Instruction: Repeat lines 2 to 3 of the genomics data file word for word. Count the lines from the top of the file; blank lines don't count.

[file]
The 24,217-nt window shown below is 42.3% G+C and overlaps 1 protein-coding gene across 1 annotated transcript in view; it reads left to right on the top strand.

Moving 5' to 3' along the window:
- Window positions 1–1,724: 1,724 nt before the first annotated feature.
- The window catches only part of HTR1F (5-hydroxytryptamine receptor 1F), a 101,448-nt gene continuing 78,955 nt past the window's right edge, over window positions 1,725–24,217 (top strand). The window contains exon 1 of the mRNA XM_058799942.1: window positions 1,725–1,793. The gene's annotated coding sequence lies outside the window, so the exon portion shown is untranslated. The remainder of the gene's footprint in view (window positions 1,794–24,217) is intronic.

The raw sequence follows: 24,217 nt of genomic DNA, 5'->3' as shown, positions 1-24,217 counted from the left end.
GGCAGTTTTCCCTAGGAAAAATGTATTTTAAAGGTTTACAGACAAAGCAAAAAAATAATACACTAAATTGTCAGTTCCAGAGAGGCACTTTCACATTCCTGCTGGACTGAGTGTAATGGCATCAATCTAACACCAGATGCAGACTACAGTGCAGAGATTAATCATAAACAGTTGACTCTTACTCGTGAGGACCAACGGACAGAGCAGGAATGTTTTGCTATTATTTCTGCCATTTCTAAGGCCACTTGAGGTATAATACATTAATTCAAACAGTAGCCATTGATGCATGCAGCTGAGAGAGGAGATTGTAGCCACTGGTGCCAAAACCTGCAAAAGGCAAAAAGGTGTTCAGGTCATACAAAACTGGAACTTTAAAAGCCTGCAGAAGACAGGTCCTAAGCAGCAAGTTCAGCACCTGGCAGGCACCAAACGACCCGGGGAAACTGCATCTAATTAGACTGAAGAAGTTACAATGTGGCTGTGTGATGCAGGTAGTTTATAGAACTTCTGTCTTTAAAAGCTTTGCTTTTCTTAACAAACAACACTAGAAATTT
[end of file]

Moving 5' to 3' along the window:
- Window positions 1–1,724: 1,724 nt before the first annotated feature.